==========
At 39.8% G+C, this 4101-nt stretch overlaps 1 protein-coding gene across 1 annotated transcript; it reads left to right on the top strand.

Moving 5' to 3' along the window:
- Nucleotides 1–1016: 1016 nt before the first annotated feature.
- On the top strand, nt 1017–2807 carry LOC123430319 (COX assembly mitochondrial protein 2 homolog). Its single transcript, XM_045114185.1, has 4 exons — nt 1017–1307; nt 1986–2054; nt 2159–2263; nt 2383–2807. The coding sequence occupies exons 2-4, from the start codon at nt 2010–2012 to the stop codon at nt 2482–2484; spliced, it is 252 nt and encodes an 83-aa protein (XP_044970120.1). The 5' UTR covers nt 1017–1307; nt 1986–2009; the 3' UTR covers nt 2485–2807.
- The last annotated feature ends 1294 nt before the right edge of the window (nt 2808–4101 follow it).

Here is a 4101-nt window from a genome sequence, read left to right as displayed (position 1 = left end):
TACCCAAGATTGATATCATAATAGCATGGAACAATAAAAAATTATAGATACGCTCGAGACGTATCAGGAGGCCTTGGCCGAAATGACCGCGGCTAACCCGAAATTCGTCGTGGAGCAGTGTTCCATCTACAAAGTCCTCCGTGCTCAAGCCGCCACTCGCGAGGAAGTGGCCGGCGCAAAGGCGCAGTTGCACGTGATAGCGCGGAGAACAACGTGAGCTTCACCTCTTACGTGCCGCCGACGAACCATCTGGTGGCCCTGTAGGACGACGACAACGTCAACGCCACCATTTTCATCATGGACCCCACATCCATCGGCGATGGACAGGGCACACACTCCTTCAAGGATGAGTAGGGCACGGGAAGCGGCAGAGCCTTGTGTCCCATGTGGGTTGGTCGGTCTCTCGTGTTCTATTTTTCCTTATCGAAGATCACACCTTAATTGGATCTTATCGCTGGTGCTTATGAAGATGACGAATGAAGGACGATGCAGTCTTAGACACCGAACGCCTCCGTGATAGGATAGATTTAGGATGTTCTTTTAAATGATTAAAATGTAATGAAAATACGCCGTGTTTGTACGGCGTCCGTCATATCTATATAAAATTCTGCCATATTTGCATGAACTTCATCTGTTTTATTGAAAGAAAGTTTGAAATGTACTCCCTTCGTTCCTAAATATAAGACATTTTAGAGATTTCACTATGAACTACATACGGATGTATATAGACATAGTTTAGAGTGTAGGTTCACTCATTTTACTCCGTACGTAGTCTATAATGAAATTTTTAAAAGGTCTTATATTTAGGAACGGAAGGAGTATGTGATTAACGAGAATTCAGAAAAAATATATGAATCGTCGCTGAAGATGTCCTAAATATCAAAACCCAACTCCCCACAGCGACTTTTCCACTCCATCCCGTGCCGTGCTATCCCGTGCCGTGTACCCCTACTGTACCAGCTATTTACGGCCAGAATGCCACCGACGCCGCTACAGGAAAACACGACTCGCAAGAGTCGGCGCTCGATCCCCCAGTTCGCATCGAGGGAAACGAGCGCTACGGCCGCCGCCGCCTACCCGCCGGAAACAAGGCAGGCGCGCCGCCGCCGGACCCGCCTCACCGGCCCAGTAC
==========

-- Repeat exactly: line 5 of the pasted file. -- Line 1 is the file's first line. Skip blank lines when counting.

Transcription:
- The last annotated feature ends 1294 nt before the right edge of the window (nt 2808–4101 follow it).